31. Transitions of Cause and Result Hence, consequently, as a result, therefore, as a consequent, thus Like other transitions, they can start a new sentence, or combine two clauses in one sentence. If it is used to start a new sentence, the transition is followed by a comma. However, if it is used to combine two clauses in one sentence, the transition is preceded by a semicolon and followed by a comma. Thus and hence are used in formal English. The others are used in both formal and informal English. Eman Alkatheery

  32. Transitions of Cause and Result Ghandi was respected throughout India; as a result, he was given the name Mahatma, meaning “Great Lord.” Ghandi was respected throughout India. Hence, he was given the name Mahatma, meaning “Great Lord.” The company had many losses last year. Consequently, many employees were fired. A strong snow storm hit the city; therefore, schools are closed today. (Compound sentence) Practice 2. p. 221. Practices 3& 4. p. 222. Eman Alkatheery

  33. Part 4 Clauses and Related Structures of Time: Past Time Eman Alkatheery

  34. Clauses and Related Structures of Time: Past Time Clauses and phrases are used to show the relationship between an earlier event to a later one. The past perfect (continuous) tense is generally used with the earlier event.; it can never be used with the later event. (Table 5.7, p. 227) In conversational English, the simple past is often used instead of the past perfect in sentences with after, before, and until.However, in written English, after the time frame is established by the past perfect (progressive), writers can switch to the simple past. Eman Alaktheery

  35. Clauses of Time:Past Time Before, by the time (that), until These linking words come with the later event. The verb of the time clause is in the simple past. Before the war began, American colonists had already been rebelling for several years. By the time that the British brought more troops to the colonies, the rebellion had already spread. Until the British instituted these taxes, most colonies had been loyal to England. Eman Alaktheery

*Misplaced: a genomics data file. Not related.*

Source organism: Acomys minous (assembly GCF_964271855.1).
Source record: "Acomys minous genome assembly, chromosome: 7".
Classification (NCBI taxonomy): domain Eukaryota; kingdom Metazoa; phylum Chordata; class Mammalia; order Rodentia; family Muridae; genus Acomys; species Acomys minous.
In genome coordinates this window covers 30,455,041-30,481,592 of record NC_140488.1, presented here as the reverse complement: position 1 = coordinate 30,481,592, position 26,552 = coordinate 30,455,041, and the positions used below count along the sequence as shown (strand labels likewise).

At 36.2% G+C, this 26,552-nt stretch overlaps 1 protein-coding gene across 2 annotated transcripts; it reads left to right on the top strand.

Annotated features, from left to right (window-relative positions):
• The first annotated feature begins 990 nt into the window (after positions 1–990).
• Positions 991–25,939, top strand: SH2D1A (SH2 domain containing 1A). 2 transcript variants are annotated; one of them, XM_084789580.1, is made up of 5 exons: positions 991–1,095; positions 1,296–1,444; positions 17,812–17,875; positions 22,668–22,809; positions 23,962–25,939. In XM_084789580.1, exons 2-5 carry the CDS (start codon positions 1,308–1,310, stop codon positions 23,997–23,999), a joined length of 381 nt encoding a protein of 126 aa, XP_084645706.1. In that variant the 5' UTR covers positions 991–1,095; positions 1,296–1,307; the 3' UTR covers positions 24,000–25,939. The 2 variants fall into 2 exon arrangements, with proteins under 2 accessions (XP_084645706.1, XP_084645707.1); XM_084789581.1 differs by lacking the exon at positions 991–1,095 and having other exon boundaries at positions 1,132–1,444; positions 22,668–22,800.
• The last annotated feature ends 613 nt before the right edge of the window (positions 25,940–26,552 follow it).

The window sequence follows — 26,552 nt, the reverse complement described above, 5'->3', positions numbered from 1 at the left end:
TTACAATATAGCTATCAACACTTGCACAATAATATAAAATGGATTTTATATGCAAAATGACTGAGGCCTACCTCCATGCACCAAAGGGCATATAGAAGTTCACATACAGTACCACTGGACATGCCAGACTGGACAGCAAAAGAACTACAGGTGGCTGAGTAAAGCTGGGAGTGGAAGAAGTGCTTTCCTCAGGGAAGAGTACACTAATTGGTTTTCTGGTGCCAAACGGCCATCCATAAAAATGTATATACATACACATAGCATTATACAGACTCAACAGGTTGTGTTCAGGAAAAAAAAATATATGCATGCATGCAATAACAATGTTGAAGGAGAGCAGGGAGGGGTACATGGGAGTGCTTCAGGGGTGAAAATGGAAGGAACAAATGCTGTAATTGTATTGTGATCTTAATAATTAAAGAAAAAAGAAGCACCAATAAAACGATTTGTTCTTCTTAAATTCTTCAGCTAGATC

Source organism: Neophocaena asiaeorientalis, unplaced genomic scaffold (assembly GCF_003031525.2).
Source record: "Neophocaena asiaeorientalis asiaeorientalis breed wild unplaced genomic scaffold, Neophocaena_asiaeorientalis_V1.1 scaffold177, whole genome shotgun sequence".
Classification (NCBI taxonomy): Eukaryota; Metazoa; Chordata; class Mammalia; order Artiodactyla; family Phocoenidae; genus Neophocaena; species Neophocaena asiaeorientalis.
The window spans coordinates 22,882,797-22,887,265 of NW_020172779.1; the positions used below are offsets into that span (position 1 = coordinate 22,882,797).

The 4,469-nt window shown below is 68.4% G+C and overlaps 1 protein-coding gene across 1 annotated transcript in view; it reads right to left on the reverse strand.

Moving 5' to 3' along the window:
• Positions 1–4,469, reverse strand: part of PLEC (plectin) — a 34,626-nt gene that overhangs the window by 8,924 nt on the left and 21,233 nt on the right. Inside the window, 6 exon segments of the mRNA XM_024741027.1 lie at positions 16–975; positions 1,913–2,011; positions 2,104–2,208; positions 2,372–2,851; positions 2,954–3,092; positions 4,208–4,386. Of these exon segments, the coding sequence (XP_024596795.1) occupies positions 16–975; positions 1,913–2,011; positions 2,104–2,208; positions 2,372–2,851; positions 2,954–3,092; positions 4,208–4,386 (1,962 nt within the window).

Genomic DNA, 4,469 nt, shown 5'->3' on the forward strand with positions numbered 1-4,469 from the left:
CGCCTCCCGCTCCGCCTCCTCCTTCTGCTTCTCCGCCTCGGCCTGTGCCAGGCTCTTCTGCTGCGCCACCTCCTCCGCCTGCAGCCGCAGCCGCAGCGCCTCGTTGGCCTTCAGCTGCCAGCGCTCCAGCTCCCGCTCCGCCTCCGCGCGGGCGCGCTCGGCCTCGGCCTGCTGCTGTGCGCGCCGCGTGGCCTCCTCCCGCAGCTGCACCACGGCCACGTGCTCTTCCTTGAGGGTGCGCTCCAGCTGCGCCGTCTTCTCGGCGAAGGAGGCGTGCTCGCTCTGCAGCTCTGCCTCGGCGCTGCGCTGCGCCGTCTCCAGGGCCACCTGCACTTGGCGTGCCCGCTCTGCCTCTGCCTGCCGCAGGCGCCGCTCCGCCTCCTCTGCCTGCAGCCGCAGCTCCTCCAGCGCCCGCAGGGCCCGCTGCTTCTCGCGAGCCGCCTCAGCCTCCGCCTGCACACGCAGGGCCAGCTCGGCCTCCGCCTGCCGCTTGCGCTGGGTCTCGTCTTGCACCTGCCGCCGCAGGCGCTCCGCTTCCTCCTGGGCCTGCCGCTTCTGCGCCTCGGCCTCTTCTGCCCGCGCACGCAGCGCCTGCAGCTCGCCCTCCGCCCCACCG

36. Clauses of Time:Past Time After It is used with the earlier event. The verb of the time clause is in the past perfect. Adverbs such as already, just, hardly, recently, and scarcely are frequently used with the past perfect. Fights broke out after the British had passed a series of taxes. After the university had announced 2012 scholarships, 340 students applied to it. Eman Alaktheery

  37. Clauses of Time:Past Time • When It comes with the later event and the verb is in the simple past. The past perfect must be used if there is a distinct time difference. If not, the simple past is used. Compare: • It began to rain when I went outside. • It had begun to rain when I went outside. • The rebellion had already started when the British passed new taxes. Eman Alaktheery

  38. Phrases of Time:Past Time By, up to, within These prepositions are used in time phrases to show the time relationship between the main clause and the time phrase. By 1776, colonists had already been rebelling for several years. (not later than) Upto 1776, they had not officially declared war. (till) Within seven years, the Americans had gained independence. (during a period of time) Eman Alkatheery

  39. Clauses of Time:Past Time Clauses and phrases can also link events that happened at approximately the same time in the past. In this case, the simple past orthe past continuous are used with the adverb clause. (Table 5.8, p. 228) Eman Alkatheery

  40. Clauses of Time:Past Time When, whenever, as soon as When and assoonas are used to show a direct connection in the time of occurrence of the two events. Whenever is used to describe habitual occurrences. Fighting began when the British tried to collect more taxes. As soon as colonists learned of the fighting, rebellion spread rapidly. Eman Alkatheery

  41. Clauses of Time:Past Time • As, while, when The past continuous is often used with while and as to describe past actions in progress. When is used with a clause in the simple past to describe an action that occurred while another event was in progress. • While colonists in Boston were fighting the British, colonists in the South were organizing the army. • Colonists in Virginia were planning their own revolt when they received news of the fighting in Boston. Eman Alkatheery

  42. Phrases of Time:Past Time During It is used with phrases to express that the event in the main clause happened in this period of time. They received news of the fighting in Boston during a meeting of anti-British colonists. Practice 1, p.228 Practice 2, p. 229 Eman Alkatheery